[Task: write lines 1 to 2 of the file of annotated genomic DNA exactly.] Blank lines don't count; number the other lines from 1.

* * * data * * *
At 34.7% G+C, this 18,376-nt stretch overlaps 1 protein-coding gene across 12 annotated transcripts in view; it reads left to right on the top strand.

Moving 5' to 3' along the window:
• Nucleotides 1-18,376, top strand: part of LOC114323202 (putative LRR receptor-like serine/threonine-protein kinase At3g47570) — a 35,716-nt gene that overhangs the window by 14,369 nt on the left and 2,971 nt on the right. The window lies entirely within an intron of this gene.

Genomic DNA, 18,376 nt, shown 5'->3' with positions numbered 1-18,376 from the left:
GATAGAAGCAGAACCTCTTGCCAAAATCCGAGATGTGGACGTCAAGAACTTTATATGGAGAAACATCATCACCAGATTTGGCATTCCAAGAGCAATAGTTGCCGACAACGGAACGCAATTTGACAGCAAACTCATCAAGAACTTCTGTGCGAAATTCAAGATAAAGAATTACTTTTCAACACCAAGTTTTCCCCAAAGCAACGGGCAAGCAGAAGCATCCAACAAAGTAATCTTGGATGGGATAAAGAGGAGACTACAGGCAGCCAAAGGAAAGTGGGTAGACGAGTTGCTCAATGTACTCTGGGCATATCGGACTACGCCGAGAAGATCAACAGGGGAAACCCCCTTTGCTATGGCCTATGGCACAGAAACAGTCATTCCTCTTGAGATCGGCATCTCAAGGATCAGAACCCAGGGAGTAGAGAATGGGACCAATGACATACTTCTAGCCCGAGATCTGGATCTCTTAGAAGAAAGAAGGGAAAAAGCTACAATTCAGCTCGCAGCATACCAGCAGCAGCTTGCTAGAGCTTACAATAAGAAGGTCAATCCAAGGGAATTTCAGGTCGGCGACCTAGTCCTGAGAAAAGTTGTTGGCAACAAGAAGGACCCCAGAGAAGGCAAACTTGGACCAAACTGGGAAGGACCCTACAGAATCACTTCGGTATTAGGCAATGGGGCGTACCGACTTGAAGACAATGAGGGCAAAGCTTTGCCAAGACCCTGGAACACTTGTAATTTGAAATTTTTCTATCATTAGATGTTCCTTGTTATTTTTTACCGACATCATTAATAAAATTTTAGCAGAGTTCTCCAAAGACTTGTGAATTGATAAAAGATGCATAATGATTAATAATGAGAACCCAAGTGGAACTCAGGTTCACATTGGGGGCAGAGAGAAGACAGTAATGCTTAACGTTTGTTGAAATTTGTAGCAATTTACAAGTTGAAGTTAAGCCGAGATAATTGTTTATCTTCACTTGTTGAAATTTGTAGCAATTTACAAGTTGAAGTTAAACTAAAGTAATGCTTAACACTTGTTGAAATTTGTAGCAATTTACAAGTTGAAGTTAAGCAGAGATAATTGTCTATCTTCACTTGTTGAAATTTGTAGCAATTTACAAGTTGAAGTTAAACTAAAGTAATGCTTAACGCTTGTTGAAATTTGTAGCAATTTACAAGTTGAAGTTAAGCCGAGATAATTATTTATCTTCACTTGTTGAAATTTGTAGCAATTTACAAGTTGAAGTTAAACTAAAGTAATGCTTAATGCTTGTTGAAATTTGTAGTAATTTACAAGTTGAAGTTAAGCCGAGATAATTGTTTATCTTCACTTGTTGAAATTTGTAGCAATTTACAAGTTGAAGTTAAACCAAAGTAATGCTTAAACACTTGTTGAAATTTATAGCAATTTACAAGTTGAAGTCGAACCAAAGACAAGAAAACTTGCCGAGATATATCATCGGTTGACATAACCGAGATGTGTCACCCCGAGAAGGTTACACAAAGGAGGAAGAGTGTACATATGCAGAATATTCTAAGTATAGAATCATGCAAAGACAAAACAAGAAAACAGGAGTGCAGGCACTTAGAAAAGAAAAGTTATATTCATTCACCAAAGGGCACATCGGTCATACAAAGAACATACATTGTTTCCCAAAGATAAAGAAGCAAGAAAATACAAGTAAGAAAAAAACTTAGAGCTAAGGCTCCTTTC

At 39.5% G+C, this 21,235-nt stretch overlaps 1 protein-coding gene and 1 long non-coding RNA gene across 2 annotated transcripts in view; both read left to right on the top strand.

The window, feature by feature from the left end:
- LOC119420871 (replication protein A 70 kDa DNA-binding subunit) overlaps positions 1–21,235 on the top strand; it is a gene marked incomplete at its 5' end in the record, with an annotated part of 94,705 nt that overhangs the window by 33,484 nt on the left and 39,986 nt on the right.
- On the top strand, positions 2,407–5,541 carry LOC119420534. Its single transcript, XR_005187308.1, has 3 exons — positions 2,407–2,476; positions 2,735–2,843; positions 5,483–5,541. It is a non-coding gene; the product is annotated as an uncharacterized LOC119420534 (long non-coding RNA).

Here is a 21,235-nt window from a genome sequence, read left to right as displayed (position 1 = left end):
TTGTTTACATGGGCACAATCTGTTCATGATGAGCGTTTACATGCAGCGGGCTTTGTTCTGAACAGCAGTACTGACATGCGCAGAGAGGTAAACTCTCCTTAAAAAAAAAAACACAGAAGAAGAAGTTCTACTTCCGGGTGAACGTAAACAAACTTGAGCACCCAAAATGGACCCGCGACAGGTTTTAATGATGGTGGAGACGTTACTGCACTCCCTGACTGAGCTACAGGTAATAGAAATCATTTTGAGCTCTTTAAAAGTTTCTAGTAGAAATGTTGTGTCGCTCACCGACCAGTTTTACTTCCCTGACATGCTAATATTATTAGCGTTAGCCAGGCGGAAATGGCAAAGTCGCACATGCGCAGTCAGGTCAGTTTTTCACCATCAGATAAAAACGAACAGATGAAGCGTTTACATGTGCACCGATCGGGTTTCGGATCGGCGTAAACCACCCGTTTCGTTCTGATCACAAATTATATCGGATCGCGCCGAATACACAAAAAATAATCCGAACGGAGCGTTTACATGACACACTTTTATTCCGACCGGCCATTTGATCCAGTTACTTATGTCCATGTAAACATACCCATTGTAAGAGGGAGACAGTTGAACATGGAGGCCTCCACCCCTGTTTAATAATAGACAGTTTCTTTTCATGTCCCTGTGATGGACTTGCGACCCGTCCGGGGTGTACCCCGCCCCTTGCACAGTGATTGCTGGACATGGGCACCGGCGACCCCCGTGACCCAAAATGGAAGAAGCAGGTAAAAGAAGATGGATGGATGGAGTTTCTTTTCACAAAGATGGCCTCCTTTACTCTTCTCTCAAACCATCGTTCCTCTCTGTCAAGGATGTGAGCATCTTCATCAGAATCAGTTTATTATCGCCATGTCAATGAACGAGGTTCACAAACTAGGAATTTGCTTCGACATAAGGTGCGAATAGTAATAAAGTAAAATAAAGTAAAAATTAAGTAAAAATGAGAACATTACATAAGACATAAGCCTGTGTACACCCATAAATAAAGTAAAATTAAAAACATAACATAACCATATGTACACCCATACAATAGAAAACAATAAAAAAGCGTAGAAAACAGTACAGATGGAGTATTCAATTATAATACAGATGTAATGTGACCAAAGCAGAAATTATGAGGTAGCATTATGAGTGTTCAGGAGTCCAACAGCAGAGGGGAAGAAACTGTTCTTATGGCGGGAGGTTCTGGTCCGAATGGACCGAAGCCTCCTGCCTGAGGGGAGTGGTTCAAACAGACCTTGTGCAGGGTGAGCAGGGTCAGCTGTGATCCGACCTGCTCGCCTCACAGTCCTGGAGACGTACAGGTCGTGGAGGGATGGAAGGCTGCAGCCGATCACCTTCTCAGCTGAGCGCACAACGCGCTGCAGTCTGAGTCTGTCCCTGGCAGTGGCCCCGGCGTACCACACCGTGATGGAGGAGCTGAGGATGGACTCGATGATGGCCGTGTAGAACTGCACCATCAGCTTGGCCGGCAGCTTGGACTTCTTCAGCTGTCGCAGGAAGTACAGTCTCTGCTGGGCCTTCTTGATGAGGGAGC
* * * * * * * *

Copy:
At 34.7% G+C, this 18,376-nt stretch overlaps 1 protein-coding gene across 12 annotated transcripts in view; it reads left to right on the top strand.

Moving 5' to 3' along the window: